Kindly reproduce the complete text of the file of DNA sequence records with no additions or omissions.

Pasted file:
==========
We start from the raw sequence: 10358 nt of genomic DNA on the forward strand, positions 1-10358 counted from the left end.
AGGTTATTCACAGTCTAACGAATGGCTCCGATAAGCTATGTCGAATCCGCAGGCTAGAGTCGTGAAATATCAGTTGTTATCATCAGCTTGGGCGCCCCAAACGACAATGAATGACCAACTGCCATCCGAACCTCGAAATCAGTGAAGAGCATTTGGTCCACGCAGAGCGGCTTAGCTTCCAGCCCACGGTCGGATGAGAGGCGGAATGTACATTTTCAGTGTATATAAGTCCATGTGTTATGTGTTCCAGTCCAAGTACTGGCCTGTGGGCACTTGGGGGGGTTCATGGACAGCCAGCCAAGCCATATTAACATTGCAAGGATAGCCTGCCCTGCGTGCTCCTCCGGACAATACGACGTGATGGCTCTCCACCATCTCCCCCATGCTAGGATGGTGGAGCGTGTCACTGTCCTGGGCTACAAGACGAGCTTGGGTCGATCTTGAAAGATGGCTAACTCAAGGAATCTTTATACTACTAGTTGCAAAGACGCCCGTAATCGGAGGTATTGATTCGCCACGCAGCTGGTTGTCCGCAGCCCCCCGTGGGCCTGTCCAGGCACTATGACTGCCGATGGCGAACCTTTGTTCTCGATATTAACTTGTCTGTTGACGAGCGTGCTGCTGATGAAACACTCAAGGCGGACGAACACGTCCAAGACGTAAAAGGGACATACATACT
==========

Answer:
We start from the raw sequence: 10358 nt of genomic DNA on the forward strand, positions 1-10358 counted from the left end.
AGGTTATTCACAGTCTAACGAATGGCTCCGATAAGCTATGTCGAATCCGCAGGCTAGAGTCGTGAAATATCAGTTGTTATCATCAGCTTGGGCGCCCCAAACGACAATGAATGACCAACTGCCATCCGAACCTCGAAATCAGTGAAGAGCATTTGGTCCACGCAGAGCGGCTTAGCTTCCAGCCCACGGTCGGATGAGAGGCGGAATGTACATTTTCAGTGTATATAAGTCCATGTGTTATGTGTTCCAGTCCAAGTACTGGCCTGTGGGCACTTGGGGGGGTTCATGGACAGCCAGCCAAGCCATATTAACATTGCAAGGATAGCCTGCCCTGCGTGCTCCTCCGGACAATACGACGTGATGGCTCTCCACCATCTCCCCCATGCTAGGATGGTGGAGCGTGTCACTGTCCTGGGCTACAAGACGAGCTTGGGTCGATCTTGAAAGATGGCTAACTCAAGGAATCTTTATACTACTAGTTGCAAAGACGCCCGTAATCGGAGGTATTGATTCGCCACGCAGCTGGTTGTCCGCAGCCCCCCGTGGGCCTGTCCAGGCACTATGACTGCCGATGGCGAACCTTTGTTCTCGATATTAACTTGTCTGTTGACGAGCGTGCTGCTGATGAAACACTCAAGGCGGACGAACACGTCCAAGACGTAAAAGGGACATACATACT